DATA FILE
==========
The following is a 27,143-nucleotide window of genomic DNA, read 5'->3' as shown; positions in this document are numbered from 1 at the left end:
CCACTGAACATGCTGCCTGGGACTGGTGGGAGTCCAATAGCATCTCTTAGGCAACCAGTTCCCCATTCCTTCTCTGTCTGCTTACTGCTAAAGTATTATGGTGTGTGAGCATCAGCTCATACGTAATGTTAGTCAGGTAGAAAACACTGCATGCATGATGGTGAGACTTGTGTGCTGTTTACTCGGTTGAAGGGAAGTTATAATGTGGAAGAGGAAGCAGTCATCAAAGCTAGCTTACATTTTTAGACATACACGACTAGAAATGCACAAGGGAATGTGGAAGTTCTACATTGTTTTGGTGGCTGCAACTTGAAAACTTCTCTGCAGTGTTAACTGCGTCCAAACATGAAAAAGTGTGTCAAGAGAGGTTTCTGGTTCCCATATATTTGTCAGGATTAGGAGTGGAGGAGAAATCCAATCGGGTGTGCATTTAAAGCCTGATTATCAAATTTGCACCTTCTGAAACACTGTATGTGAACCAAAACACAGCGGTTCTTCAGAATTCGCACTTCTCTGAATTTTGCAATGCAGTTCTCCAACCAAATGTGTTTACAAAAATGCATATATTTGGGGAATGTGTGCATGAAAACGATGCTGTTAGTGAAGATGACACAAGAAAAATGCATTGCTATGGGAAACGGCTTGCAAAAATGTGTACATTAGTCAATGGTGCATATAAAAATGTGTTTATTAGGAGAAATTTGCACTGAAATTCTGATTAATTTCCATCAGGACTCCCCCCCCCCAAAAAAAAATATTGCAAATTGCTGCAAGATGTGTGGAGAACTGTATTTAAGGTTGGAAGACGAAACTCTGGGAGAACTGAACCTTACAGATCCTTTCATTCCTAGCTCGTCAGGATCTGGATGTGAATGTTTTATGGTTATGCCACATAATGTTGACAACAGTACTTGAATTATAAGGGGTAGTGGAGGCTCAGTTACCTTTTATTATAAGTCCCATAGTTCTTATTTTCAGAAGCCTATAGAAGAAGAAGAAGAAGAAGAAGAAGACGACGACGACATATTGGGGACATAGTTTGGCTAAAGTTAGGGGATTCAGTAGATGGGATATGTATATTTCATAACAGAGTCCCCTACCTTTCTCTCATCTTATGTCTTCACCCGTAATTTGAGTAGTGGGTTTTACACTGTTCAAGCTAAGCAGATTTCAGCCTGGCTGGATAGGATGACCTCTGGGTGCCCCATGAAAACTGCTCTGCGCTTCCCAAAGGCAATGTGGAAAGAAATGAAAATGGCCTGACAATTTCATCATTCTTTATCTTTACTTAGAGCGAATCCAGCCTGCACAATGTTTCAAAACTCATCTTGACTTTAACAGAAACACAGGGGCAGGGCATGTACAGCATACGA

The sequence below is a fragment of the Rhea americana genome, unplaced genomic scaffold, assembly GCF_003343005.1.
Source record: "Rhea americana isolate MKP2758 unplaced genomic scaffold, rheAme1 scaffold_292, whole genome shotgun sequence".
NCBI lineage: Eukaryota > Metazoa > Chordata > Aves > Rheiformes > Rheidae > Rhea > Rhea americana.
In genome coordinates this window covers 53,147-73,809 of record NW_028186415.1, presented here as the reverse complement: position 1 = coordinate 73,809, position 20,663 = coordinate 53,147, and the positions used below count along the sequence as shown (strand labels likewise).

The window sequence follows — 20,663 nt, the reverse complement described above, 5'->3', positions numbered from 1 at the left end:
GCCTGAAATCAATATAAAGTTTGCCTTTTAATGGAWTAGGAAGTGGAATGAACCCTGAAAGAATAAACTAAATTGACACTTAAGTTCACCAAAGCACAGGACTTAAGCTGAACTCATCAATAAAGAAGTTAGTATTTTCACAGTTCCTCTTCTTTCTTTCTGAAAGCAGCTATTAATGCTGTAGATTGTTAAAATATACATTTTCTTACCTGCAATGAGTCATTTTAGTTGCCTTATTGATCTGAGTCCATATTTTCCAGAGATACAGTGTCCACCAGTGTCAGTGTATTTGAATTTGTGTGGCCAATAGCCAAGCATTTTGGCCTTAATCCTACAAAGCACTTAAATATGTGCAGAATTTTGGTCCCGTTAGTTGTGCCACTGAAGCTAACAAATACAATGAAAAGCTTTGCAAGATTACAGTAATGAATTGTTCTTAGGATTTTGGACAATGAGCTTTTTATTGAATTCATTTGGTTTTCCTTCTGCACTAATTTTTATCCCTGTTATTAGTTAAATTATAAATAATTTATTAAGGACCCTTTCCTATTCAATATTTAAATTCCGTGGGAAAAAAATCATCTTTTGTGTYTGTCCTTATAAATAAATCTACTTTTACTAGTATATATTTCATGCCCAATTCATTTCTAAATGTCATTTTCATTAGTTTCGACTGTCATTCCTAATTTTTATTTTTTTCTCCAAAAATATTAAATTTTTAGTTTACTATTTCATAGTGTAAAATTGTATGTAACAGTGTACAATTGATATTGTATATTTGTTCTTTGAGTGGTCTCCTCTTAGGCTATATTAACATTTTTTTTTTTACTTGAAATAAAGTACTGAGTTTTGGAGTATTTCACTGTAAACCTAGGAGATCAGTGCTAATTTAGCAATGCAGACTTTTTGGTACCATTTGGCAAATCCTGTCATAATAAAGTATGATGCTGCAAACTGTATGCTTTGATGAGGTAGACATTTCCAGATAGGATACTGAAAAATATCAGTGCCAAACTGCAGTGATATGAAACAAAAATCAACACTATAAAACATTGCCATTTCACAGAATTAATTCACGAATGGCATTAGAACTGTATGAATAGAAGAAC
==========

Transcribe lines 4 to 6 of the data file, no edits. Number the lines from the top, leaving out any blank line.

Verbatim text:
Source record: "Rhea americana isolate MKP2758 unplaced genomic scaffold, rheAme1 scaffold_292, whole genome shotgun sequence".
NCBI lineage: Eukaryota > Metazoa > Chordata > Aves > Rheiformes > Rheidae > Rhea > Rhea americana.
In genome coordinates this window covers 53,147-73,809 of record NW_028186415.1, presented here as the reverse complement: position 1 = coordinate 73,809, position 20,663 = coordinate 53,147, and the positions used below count along the sequence as shown (strand labels likewise).